Wildlife Sanctuaries In India

Wildlife Sanctuaries In India: India is gifted with the most varied geographical divisions, climatic variations and diverse landscapes, which serve best as natural habitats for a large variety of flora and fauna. Numerous National Parks and Wildlife Sanctuaries have been established all over India with the objective of securing the future of imperiled species of flora and fauna. This is one reason that people from around the world come here to experience the unique enchantment and enjoy being within a close proximity.

Gir National Park & Sanctuary, Sasangir Gujarat

Gir National Park & Sanctuary in Sasangir Gujarat is the last remaining home of Asiatic lion and is spread over an area of 11,412 sq km, which is a hilly tract of mixed dry deciduous and teak forests. In addition to Asiatic lions, it is one of the parks to spot leopards, chital, sambar, nilgai, chausingha, grey langur, hyena, painted sand grouse, peacocks and paradise flycatcherson an early morning drive. Kamleshwar dam reservoir is the habitat to heaviest mugger crocodile population in India. This park is considered to be the best area to drive through and see maximum wildlife including blackbucks, chinkara, wild boars, jackals and magnificent lions.

Bandipur Wildlife Sanctuary, Karnataka

Bandipur Wildlife Sanctuary is one of India’s best known wildlife reserves that is located amidst the picturesque landscape of the meeting point of Deccan Plateau and Western Ghats. Situated in Chamarajanagar district in Karnataka, this sanctuary is gifted with a comfortable climate and varied geographical features. Wildlife in this National Park can be separated into various categories like mammals that include Asian elephant, Jungle Cat, Bonner Macaque, Wild Boar, Smooth-coated Otter, Indian Palm Squirrel, Common Palm Civet, Indian Palm Squirrel, Jungle Cat, Golden Jackal, Rusty-spotted Cat, Chital and Dhole- Asiatic Wild Dog to name a few. Then there are more than two hundred species of birds that people can enjoy watching.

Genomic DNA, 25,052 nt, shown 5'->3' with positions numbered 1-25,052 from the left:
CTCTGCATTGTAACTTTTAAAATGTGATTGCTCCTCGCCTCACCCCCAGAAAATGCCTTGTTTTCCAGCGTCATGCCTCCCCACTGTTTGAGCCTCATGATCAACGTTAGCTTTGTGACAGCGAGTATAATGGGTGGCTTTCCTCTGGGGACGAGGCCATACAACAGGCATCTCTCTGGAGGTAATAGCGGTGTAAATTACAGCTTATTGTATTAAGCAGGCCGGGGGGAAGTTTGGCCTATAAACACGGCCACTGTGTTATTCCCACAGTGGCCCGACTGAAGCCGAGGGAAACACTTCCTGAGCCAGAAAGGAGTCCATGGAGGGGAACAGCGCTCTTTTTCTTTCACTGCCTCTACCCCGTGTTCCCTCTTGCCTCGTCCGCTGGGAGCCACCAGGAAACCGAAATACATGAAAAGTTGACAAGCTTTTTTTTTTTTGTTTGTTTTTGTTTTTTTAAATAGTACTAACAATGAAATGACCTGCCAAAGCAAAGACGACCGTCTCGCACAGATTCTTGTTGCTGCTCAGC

Jim Corbett National Park, Uttarakhand

Corbett Park situated in the foothills of Himalayas is a heaven for wildlife lovers. The park covers an area of 1318.54 square kilometres and includes 520 sq. km. of core area and 797.72 sq. km. of buffer area. And this core area of Corbett tiger reserve forms Corbett Park and buffer is reserved for the forests as well as the Sonanadi Wildlife Sanctuary. This is one of the most enchanting wildlife areas with tiger population reaching up to 160, making it the most important and the last mainstay of this endangered species in India. Moreover, the rich biodiversity in this park is a perfect place for bird enthusiasts, as well.
Also Read -> Nanda Devi National Park

Kanha National Park, Madhya Pradesh

Kanha National Park came into being in 1955 and its lush sal, bamboo forests, grassy meadows and ravines provided an inspiration to Rudyard Kipling for writing his famous novel “Jungle Book”. Park’s landmark achievement is the preservation of the rare hard ground Swamp Deer (Barasingha), saving it from near extinction. A popular attraction within this park is Bamni Dadar, commonly known as Sunset Point and then frequent sightings of Tigers roaming in the wild remain the most prevalent draw. Apart from all this, strict conservation programs for overall protection of Park’s flora and fauna makes it one of the most well maintained National Parks in Asia.

Keoladeo Ghana National Park, Bharatpur Rajasthan